I regularly drop in on Duncan Green’s From Poverty to Power blog, so the book has been on my reading list for a little while now. Green is head of research at Oxfam, and the book is a kind of development reader, a broad attempt to envision approaches that work.
From Poverty to Power is subtitled ‘how active citizens and effective states can change the world’, and the theme of empowerment runs through it. It’s a corrective to an oversimplified view of poverty that has seen economic deprivation as the sole problem. Raise the incomes of the poor, which is best done through economic growth, and your troubles are over.
“Poverty has many dimensions,” says Green. Poverty can be understood as powerlessness, or ‘unfreedom’ to use Amartya Sen’s term. As well as raising income, we need to redistribute power and assets, create opportunity and break the cycle of poverty. It needs “a wider notion of wellbeing, springing from health, physical safety, meaningful work, connection to community, and other non-monetary factors. That is why good development practices build on the skills, strengths, and ideas of people living in poverty – on their assets – rather than treating them as empty receptacles of charity.” Active citizens will guide the process from the bottom up, and effective states will clear the obstacles and create the right frameworks – ensuring justice, democracy, and functioning markets.
Looking at development from this perspective brings a host of new priorities, from rights, to land reform, to participative democracy. Equality is a recurring priority for Green, between rich and poor, and men and women. Inequality wastes talent, he argues, freezing out sectors of society. It undermines government and fosters unhealthy elitism, and transmits poverty across generations. Good development is fair development, and places like Taiwan and Vietnam prove that you can have growth with equity.
The book establishes this philosophy of empowerment through a series of chapters on power and politics entitled ‘I read therefore I am, ‘I vote therefore I am’ and so on. It explores the power relationships of literacy, corruption, community organising, showing how each can affect change. The principles of active citizenship and effective states are then applied across various risks and vulnerabilities, from HIV to conflict management, to disaster response, even to nomadic tribes. (This section on risk and vulnerability brings a focus on resilience as a key to good development. It struck me as an interesting parallel to resilience thinking in the West, through movements like Transition Towns.)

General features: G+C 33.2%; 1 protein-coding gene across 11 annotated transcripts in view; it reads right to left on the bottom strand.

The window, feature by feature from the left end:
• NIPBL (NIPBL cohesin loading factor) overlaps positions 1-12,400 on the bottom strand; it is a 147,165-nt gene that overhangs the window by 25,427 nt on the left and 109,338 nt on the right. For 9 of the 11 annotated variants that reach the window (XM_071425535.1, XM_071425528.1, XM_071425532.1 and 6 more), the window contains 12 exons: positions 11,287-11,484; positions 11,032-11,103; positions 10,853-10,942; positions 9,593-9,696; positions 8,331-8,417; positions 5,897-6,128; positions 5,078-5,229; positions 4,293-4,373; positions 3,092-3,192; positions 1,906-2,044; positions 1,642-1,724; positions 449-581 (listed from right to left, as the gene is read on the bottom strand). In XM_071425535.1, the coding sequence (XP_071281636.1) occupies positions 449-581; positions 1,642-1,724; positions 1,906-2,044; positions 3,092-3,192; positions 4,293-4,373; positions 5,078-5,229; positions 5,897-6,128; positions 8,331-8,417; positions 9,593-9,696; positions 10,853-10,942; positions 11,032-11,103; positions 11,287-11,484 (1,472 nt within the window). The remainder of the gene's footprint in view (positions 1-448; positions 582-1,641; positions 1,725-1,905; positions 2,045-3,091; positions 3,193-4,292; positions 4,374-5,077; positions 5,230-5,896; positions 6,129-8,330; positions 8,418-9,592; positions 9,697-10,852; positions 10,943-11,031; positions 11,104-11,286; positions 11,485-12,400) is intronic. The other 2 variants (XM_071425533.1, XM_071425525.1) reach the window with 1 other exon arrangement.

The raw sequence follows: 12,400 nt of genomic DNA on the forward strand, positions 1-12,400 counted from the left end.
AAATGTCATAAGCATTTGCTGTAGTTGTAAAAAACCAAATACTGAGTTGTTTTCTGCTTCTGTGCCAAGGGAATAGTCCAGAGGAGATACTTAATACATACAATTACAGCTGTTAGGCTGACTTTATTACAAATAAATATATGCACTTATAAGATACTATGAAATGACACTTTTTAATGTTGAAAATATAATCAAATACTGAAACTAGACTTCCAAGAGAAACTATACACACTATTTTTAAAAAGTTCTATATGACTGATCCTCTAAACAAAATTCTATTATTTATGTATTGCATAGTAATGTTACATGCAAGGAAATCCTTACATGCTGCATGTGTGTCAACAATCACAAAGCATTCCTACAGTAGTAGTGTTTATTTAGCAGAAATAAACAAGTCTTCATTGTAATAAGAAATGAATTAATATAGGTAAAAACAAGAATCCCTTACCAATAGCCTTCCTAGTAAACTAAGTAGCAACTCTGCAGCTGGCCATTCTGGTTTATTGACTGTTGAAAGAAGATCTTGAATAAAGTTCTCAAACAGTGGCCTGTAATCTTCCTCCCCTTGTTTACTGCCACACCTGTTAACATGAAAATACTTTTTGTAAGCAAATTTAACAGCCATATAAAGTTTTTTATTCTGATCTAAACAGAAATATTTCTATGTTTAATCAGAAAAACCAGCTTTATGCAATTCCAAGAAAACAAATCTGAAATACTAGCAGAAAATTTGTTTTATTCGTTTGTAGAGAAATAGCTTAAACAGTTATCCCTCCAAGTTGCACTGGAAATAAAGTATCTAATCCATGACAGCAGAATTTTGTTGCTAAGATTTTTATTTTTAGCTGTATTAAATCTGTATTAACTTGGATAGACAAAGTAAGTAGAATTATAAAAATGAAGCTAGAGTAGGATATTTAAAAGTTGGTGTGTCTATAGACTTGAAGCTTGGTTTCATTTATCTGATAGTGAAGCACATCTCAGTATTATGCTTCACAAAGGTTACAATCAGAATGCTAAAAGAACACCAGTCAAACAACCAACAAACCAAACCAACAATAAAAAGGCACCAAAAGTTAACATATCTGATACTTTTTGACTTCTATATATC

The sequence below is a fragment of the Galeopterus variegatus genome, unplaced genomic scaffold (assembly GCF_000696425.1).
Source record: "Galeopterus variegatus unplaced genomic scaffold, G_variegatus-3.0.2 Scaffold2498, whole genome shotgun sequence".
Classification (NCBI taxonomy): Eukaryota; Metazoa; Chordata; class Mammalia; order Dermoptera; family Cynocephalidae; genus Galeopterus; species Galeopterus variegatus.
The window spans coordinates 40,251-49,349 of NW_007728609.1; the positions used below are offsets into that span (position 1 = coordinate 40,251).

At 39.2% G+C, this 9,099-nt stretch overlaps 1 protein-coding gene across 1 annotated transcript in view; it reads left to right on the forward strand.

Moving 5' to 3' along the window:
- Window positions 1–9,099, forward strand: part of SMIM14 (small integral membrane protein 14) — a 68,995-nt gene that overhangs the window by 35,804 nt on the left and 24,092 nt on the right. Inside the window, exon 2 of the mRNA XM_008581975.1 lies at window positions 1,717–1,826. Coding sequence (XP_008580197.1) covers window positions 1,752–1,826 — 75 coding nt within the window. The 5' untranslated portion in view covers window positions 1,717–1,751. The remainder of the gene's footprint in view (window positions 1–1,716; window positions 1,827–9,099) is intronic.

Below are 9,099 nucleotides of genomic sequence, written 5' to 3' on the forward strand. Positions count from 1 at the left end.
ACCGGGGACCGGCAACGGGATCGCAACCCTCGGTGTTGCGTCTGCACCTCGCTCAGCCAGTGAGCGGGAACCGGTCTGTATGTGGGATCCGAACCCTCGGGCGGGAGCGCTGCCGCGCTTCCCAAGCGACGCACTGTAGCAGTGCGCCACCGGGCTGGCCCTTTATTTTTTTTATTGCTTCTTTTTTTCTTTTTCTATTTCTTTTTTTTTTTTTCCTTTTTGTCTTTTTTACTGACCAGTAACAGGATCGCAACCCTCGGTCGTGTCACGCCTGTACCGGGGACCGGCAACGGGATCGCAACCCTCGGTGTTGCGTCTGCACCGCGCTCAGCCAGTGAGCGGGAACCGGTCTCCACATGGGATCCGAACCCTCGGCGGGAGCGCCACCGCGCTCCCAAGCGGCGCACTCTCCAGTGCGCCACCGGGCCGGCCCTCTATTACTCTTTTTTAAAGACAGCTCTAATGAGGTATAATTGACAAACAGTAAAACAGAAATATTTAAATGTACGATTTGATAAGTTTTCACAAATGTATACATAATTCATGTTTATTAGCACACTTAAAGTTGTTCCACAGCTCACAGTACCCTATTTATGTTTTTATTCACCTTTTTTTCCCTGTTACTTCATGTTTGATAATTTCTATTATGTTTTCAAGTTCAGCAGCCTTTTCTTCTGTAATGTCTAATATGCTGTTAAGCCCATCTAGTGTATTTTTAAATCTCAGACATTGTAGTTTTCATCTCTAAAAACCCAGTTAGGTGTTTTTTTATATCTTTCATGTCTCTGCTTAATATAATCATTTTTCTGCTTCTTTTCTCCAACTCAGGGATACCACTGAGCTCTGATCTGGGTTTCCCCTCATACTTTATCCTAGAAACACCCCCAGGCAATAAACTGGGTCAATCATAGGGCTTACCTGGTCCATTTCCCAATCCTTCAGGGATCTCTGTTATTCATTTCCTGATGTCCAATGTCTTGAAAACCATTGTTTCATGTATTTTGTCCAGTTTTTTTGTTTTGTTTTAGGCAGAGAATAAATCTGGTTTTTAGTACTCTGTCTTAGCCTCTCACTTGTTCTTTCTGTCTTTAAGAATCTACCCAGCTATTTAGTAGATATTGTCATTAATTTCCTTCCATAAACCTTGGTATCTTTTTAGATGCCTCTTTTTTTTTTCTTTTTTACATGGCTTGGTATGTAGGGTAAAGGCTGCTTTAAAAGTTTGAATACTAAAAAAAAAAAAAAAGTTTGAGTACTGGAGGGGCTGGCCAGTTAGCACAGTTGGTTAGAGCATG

This is all very well, but the real world doesn’t work like this. We have top down development, the Washington Consensus, competing NGOs and corrupt governments. So the final section asks ‘who runs the world?’ and makes suggestions for how each level of governance could improve and work better. There’s an important balance here. Community activism works well for some problems, but others need global governance. Climate change needs to be sorted out at the highest levels, even as adaptation rolls out at the lowest.
Along the way there are case studies and examples, many from Oxfam. There are asides on ‘how change happens’ and a literature review of writing on aid, as well as detailed appendices. It’s pretty comprehensive and is a useful reference as well as an argument. I got it from the library and am kicking myself for not buying it, as I’ve used an entire pack of post-its marking things to look up or make a note of.
Three other reviews on aid and development:
- White Man’s Burden, by William Easterly
- Commonwealth, by Jeffrey Sachs
- The Bottom Billion, by Paul Collier